Of all the miracles in Jesus ministry, the healing of the leper in Matthew 8 has got to be one of the most profound.

It is rich in compassion, powerfully showing us something of Jesus heart. One statement pretty much sums this up when it says ‘Jesus reached out his hand and touched him‘ (Matthew 8:3). This is a story where the glory of divinity meets the grittiness of humanity. On the receiving end is a broken leper, someone who has been abandoned by society and reduced to living with the scourge of a disease that has made him disfigured. Yet in one moment, Jesus honoured him by showing authentic love, touching the untouchable and embracing a person the world had left behind. Jesus empathic act restored dignity to a man who was going through his own deep sorrow in life. It’s as if the healing which followed was a by-product of the encounter. The real miracle was the experience of caring compassion in a crass and cruel world.

For me, this story shows us what real compassion is all about. It is authentic and free of pretence. Lets face it, our world is full of nauseatingly cheap calls to ‘love not hate’. For example, everybody loves the idea of caring for the planet – yet nobody seems willing to give up their carbon emitting holiday flight to Spain. Politicians love to preach about tolerance and respect – yet they ‘debate’ each other using the most hate-filled and intolerant language. We complain about a society that is unconcerned about the vulnerable – yet most of us probably don’t even know our neighbours name. The list of ironies could go on. Saying it is one thing. Doing it is another.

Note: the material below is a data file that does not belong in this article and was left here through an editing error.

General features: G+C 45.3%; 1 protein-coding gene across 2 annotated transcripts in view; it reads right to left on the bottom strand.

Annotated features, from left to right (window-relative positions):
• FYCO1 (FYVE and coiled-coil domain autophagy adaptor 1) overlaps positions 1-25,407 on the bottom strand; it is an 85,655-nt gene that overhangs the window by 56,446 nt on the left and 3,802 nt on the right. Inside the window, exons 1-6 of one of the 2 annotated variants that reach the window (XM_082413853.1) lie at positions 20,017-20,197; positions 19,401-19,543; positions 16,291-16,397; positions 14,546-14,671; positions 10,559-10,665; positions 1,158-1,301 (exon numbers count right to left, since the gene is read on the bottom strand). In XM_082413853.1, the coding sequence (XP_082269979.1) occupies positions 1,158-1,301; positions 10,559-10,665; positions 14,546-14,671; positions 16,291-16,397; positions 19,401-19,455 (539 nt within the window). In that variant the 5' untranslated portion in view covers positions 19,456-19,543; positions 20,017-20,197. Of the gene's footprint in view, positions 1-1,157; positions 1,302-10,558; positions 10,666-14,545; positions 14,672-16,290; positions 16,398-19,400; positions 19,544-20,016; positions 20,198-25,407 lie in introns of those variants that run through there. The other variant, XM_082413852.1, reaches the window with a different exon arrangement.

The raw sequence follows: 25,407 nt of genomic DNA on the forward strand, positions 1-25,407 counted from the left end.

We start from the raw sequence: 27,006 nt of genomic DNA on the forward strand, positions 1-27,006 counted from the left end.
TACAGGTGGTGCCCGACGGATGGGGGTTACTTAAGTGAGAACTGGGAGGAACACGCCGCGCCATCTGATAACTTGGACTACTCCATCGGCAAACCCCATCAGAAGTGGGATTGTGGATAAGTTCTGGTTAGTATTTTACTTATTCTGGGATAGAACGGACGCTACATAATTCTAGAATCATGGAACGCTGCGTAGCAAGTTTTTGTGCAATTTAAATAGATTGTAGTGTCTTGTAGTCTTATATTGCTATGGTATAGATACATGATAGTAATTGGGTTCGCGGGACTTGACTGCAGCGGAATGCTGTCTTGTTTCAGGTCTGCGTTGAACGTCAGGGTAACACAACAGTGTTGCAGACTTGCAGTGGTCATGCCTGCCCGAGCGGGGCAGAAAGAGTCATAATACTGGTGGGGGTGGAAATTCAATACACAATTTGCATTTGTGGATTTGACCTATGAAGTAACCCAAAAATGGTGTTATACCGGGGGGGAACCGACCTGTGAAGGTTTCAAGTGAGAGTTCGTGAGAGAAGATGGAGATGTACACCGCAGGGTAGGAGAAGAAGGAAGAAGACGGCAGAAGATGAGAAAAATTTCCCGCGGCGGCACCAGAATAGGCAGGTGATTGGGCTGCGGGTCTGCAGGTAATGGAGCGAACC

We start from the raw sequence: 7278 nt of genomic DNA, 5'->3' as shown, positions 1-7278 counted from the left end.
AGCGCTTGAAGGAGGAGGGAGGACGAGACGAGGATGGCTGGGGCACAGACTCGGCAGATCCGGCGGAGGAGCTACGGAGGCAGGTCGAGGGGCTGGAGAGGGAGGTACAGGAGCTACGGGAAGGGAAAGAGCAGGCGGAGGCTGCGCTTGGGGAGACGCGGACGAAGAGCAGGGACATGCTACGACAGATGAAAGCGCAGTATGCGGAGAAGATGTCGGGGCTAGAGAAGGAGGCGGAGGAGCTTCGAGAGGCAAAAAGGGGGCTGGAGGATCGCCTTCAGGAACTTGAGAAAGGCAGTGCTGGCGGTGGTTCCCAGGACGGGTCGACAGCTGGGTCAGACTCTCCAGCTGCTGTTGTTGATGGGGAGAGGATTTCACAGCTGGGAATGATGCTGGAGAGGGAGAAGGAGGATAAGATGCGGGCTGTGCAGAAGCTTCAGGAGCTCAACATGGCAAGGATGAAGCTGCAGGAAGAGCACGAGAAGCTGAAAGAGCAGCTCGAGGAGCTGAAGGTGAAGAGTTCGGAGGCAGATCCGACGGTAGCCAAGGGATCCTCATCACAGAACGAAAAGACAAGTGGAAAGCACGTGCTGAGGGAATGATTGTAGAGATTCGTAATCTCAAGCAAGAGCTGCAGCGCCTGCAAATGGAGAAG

The theory of compassion is pleasant to the mind. However the notion that because we think about compassion means we somehow occupy a higher moral ground is delusional. The practicality of real love is very different. It means loving the unlovable, not just the lovable. It means genuinely caring. It means reaching out. It means seeking to understand what life feels like for someone else. It means being self aware instead of being self obsessed. It means avoiding patronising grandstanding and instead serving quietly behind the scenes, getting our hands dirty and being there for others.

Whilst compassion doesn’t have all the answers, it’s often the only answer we can give. Jesus interaction with the leper in Matthew 8 is a beautiful portrayal of the extra-ordinary in the midst of the ordinary. Compassion is truly extra-ordinary. This is what God calls us to.